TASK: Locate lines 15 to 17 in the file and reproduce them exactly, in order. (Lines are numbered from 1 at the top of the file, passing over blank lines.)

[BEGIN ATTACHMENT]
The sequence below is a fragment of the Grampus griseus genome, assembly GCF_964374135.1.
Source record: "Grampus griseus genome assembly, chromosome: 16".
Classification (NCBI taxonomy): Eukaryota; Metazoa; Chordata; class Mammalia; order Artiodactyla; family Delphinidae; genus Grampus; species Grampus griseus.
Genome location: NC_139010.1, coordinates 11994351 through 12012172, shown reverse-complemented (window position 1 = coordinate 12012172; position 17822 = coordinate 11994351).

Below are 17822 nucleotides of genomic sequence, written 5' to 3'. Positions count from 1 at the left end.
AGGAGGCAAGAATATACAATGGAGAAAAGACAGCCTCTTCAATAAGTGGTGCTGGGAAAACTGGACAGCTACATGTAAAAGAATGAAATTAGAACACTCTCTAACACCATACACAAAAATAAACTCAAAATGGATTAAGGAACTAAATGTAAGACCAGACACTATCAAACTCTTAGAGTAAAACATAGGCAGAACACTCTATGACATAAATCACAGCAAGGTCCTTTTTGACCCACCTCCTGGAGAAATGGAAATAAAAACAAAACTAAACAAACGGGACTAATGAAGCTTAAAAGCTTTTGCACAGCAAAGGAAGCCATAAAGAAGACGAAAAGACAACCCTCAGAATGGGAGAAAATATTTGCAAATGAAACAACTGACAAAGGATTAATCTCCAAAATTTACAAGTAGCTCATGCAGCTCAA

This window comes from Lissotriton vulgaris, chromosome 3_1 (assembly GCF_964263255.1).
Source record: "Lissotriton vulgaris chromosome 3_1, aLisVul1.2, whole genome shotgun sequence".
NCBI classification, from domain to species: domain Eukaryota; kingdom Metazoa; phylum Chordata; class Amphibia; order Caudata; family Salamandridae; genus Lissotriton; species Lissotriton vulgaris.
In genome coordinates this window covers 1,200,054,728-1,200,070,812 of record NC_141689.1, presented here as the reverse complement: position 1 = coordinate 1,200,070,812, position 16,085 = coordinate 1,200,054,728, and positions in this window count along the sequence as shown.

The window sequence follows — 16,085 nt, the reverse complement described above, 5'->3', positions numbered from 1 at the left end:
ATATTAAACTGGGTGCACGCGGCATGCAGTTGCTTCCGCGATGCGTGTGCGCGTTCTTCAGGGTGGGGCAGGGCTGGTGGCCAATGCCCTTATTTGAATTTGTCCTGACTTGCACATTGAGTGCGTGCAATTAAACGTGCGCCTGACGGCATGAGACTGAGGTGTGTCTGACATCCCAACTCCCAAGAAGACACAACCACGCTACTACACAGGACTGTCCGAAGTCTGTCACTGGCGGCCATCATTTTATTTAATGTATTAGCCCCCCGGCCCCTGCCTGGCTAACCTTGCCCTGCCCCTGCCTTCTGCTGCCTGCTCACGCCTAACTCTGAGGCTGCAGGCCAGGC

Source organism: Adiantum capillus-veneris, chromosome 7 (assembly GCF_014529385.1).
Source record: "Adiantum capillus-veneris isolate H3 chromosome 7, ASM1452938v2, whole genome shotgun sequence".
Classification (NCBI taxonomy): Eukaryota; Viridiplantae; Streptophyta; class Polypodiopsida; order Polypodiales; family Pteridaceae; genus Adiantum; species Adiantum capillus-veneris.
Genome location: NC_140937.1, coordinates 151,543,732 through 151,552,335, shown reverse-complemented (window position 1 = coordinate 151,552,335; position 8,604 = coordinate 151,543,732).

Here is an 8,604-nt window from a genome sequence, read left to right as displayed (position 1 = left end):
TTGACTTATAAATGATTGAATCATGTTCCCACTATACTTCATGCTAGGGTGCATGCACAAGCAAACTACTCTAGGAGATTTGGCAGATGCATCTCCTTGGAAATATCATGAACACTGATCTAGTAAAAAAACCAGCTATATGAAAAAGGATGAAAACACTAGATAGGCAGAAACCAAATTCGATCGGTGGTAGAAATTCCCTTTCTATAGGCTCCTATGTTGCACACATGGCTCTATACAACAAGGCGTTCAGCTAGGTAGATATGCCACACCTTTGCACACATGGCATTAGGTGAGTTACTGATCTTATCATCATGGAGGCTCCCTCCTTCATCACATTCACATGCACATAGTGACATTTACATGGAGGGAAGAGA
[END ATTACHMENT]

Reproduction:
Classification (NCBI taxonomy): Eukaryota; Viridiplantae; Streptophyta; class Polypodiopsida; order Polypodiales; family Pteridaceae; genus Adiantum; species Adiantum capillus-veneris.
Genome location: NC_140937.1, coordinates 151,543,732 through 151,552,335, shown reverse-complemented (window position 1 = coordinate 151,552,335; position 8,604 = coordinate 151,543,732).

Here is an 8,604-nt window from a genome sequence, read left to right as displayed (position 1 = left end):